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Eric Roe
Dayton, Ohio, 1988

We waited in the hotel lobby for our church bus to pull up for the trip home. The television was tuned to MTV. We’d been here for a youth convention, a gathering of church groups for Christian inspiration, training, and soul-winning. We’d all been thoroughly schooled regarding the evils of MTV—sex, drugs, Satan worship, the works—so most of us just ignored the videos that played, while a few made a show of regurgitating the scorn that had been fed to us for so long.

I was seventeen, and in between worlds. For awhile I’d been, as they say, “on fire” for Jesus. In past years, these conventions had inspired me to become stronger in my convictions and faith. This 1988 convention was more or less the same as in previous years, but I was different. I had begun to question things. At the convention, I kept seeing fault lines: holes in dogma, hypocrisy all around me, platitudes inadequate to the complexity of reality. I listened in on a heated argument about the legitimacy or inherent evil of Christian rock music, and I remember thinking how petty the points of argument were. By the time I packed my bag to head home, I felt decidedly underwhelmed by the entire thing.

As we stood waiting for our bus in the lobby, George Harrison’s When We Was Fab came on.

I had heard the song before, and I liked it. Musically, it was flights above most of the Christian rock I’d been listening to for the past several years. Lyrically, it seemed harmless. Harrison was waxing nostalgic about his days in the Beatles: Back then long time ago when grass was green, woke up in a daze. If I’d tried hard enough, I could surely have found some insidious aspects to criticize. Caresses fleeced you in the morning light, for instance, was surely a reference (I might have said) to the lascivious lifestyle the stars had engaged in with their groupies. I’d been trained to find evil in the most innocuous-seeming detail. When it came to music, nothing non-Christian was ever innocent. But I didn’t want to think that way anymore, and certainly not about Harrison’s song.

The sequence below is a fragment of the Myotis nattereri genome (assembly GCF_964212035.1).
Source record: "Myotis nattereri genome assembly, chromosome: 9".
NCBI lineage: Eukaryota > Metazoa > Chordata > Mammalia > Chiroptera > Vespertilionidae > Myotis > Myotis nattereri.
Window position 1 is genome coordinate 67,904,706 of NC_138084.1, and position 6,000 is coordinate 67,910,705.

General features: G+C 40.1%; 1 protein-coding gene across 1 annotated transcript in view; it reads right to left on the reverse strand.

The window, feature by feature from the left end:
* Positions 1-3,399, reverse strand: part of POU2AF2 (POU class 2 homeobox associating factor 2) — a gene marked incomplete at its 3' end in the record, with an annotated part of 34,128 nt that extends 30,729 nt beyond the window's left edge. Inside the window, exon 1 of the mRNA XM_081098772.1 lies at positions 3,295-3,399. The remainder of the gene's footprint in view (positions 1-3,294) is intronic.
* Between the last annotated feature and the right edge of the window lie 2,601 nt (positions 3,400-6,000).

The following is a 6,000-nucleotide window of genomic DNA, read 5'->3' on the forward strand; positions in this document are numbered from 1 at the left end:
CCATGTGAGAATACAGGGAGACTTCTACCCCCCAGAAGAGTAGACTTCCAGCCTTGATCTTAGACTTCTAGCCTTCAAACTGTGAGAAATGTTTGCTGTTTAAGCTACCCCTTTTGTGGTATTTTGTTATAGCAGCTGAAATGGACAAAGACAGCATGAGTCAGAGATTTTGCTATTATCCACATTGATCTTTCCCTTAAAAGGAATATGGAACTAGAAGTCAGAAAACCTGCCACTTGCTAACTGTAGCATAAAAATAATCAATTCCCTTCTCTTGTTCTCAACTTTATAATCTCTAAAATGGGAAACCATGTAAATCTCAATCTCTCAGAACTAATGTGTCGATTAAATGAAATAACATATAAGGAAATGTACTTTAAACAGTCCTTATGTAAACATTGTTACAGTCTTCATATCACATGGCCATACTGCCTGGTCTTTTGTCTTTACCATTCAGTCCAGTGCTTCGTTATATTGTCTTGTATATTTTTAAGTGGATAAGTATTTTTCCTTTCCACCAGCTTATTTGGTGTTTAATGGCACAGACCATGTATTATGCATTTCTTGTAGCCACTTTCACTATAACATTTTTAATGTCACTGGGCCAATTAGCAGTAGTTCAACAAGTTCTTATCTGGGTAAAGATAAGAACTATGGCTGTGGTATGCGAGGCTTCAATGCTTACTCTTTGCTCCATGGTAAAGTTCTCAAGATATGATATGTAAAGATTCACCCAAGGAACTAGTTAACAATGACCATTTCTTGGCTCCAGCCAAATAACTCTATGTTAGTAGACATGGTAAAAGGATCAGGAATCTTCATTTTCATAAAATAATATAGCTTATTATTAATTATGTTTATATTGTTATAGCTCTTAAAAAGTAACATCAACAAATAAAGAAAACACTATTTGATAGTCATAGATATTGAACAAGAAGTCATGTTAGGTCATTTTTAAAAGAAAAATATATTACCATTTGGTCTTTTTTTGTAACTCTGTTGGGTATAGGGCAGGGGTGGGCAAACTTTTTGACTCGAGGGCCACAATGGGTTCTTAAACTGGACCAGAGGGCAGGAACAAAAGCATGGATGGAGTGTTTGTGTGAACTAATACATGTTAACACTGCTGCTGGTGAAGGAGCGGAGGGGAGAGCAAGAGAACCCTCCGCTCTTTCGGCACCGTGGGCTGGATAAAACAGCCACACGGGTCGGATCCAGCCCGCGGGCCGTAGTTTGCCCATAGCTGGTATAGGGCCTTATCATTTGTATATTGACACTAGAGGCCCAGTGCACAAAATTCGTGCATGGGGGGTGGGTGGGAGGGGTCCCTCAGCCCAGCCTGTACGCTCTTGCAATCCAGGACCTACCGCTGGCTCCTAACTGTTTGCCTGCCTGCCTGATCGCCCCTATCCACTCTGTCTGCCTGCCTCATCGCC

Others did. As the song played, one of the kids next to me started picking at it. The inherent evil of the song was already a given just for the fact that it was playing on MTV, but the kid felt inclined to point out additional offences. The song didn’t make any sense. It probably had backward masking. There was that reference to a false religion at the end of the video, in which George grows six additional arms and floats Hindu god-like in the air. And what was this word fab, anyway? “Fab,” the kid sneered, in the way of a bully repeating and mocking another’s words. It was stupid, it didn’t make any sense, there were hidden meanings in the video, etc.

The kid clearly had no idea what he was talking about. Did he know that the Beatles had been referred to as The Fab Four? Did he even know that George Harrison had been a Beatle? These were basic details about the culture that surrounded us. I wanted to explain this to the kid, but I couldn’t. Any explanation would reveal that I knew these things, and how could I know these things if I had been keeping separate from the sinful ways of the world?

I would be judged for the simple fact of knowing. Judged because I wasn’t ignorant.

The kid’s derision of the song held a mirror up to us, our youth group. I was shaken by what I saw. Is this how we view the world? We look at something and have no context for what we’re looking at, and we don’t try to understand it. But we see nothing wrong with passing judgment based solely on a first glance, on assumptions. Is this who we are? Is that what we do?

I would come to understand, over time, that the question had no easy answer that would encompass the behavior of all Christians. But that day, as Harrison evoked Dylan and sang It’s all over now, baby blue, I couldn’t help feeling that something was coming to an end. The bus gonna come and take you away, he sang, dream-like. He was singing about death (probably, particularly, Lennon’s). I boarded our church bus with all this in my head. It was taking me away in a different sense. I wouldn’t be coming back.

 

©Eric Roe.

 

 

North Carolina writer Eric Roe has had work published in Best American Fantasy anthology, Redivider, Barrelhouse, Fugue, Midway Journal, The Newer York, and The Santa Fe Literary Review. He has also been nominated for a Pushcart Prize.